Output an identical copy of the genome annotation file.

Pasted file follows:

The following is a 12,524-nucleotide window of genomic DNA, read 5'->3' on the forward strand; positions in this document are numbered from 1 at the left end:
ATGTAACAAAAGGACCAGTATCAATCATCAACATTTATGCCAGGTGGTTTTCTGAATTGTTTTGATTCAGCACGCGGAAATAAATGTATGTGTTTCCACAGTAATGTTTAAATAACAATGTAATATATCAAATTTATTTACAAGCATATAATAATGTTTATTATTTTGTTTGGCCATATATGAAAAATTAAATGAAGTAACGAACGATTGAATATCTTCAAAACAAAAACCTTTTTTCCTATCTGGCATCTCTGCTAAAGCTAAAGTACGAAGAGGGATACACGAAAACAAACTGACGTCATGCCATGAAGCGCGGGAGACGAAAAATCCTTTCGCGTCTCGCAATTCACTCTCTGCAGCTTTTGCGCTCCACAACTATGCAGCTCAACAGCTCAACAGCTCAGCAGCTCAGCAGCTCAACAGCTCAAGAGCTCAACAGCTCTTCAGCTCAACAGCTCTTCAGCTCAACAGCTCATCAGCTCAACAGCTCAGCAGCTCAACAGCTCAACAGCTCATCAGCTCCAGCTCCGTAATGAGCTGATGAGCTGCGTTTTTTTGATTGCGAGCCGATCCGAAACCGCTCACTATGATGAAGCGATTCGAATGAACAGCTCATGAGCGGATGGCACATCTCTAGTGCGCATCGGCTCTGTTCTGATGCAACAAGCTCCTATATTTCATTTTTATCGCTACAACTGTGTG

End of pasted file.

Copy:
The following is a 12,524-nucleotide window of genomic DNA, read 5'->3' on the forward strand; positions in this document are numbered from 1 at the left end:
ATGTAACAAAAGGACCAGTATCAATCATCAACATTTATGCCAGGTGGTTTTCTGAATTGTTTTGATTCAGCACGCGGAAATAAATGTATGTGTTTCCACAGTAATGTTTAAATAACAATGTAATATATCAAATTTATTTACAAGCATATAATAATGTTTATTATTTTGTTTGGCCATATATGAAAAATTAAATGAAGTAACGAACGATTGAATATCTTCAAAACAAAAACCTTTTTTCCTATCTGGCATCTCTGCTAAAGCTAAAGTACGAAGAGGGATACACGAAAACAAACTGACGTCATGCCATGAAGCGCGGGAGACGAAAAATCCTTTCGCGTCTCGCAATTCACTCTCTGCAGCTTTTGCGCTCCACAACTATGCAGCTCAACAGCTCAACAGCTCAGCAGCTCAGCAGCTCAACAGCTCAAGAGCTCAACAGCTCTTCAGCTCAACAGCTCTTCAGCTCAACAGCTCATCAGCTCAACAGCTCAGCAGCTCAACAGCTCAACAGCTCATCAGCTCCAGCTCCGTAATGAGCTGATGAGCTGCGTTTTTTTGATTGCGAGCCGATCCGAAACCGCTCACTATGATGAAGCGATTCGAATGAACAGCTCATGAGCGGATGGCACATCTCTAGTGCGCATCGGCTCTGTTCTGATGCAACAAGCTCCTATATTTCATTTTTATCGCTACAACTGTGTG